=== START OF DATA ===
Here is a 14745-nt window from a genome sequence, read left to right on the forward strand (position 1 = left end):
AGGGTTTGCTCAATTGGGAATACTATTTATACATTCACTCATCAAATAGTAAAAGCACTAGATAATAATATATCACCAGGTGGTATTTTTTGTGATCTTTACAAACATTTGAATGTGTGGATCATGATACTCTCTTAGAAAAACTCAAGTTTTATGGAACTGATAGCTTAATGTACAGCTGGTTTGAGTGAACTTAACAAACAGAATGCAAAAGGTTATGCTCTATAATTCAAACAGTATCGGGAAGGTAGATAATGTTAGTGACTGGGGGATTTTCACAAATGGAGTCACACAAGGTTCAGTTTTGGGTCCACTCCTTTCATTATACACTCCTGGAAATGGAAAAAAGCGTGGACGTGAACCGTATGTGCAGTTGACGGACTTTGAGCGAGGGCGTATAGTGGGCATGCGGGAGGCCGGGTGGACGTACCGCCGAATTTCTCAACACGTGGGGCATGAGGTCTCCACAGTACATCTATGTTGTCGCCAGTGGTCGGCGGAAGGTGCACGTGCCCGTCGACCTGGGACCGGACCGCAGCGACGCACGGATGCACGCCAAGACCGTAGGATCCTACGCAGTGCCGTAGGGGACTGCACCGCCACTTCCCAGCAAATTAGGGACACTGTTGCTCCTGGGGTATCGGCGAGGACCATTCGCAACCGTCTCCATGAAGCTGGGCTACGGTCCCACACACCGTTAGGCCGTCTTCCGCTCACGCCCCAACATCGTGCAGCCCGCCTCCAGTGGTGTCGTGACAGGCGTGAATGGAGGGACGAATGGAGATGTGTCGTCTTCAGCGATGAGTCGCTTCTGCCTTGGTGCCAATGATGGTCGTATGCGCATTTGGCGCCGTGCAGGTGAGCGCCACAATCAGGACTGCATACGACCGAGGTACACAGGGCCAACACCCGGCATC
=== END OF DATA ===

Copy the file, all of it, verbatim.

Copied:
Here is a 14745-nt window from a genome sequence, read left to right on the forward strand (position 1 = left end):
AGGGTTTGCTCAATTGGGAATACTATTTATACATTCACTCATCAAATAGTAAAAGCACTAGATAATAATATATCACCAGGTGGTATTTTTTGTGATCTTTACAAACATTTGAATGTGTGGATCATGATACTCTCTTAGAAAAACTCAAGTTTTATGGAACTGATAGCTTAATGTACAGCTGGTTTGAGTGAACTTAACAAACAGAATGCAAAAGGTTATGCTCTATAATTCAAACAGTATCGGGAAGGTAGATAATGTTAGTGACTGGGGGATTTTCACAAATGGAGTCACACAAGGTTCAGTTTTGGGTCCACTCCTTTCATTATACACTCCTGGAAATGGAAAAAAGCGTGGACGTGAACCGTATGTGCAGTTGACGGACTTTGAGCGAGGGCGTATAGTGGGCATGCGGGAGGCCGGGTGGACGTACCGCCGAATTTCTCAACACGTGGGGCATGAGGTCTCCACAGTACATCTATGTTGTCGCCAGTGGTCGGCGGAAGGTGCACGTGCCCGTCGACCTGGGACCGGACCGCAGCGACGCACGGATGCACGCCAAGACCGTAGGATCCTACGCAGTGCCGTAGGGGACTGCACCGCCACTTCCCAGCAAATTAGGGACACTGTTGCTCCTGGGGTATCGGCGAGGACCATTCGCAACCGTCTCCATGAAGCTGGGCTACGGTCCCACACACCGTTAGGCCGTCTTCCGCTCACGCCCCAACATCGTGCAGCCCGCCTCCAGTGGTGTCGTGACAGGCGTGAATGGAGGGACGAATGGAGATGTGTCGTCTTCAGCGATGAGTCGCTTCTGCCTTGGTGCCAATGATGGTCGTATGCGCATTTGGCGCCGTGCAGGTGAGCGCCACAATCAGGACTGCATACGACCGAGGTACACAGGGCCAACACCCGGCATC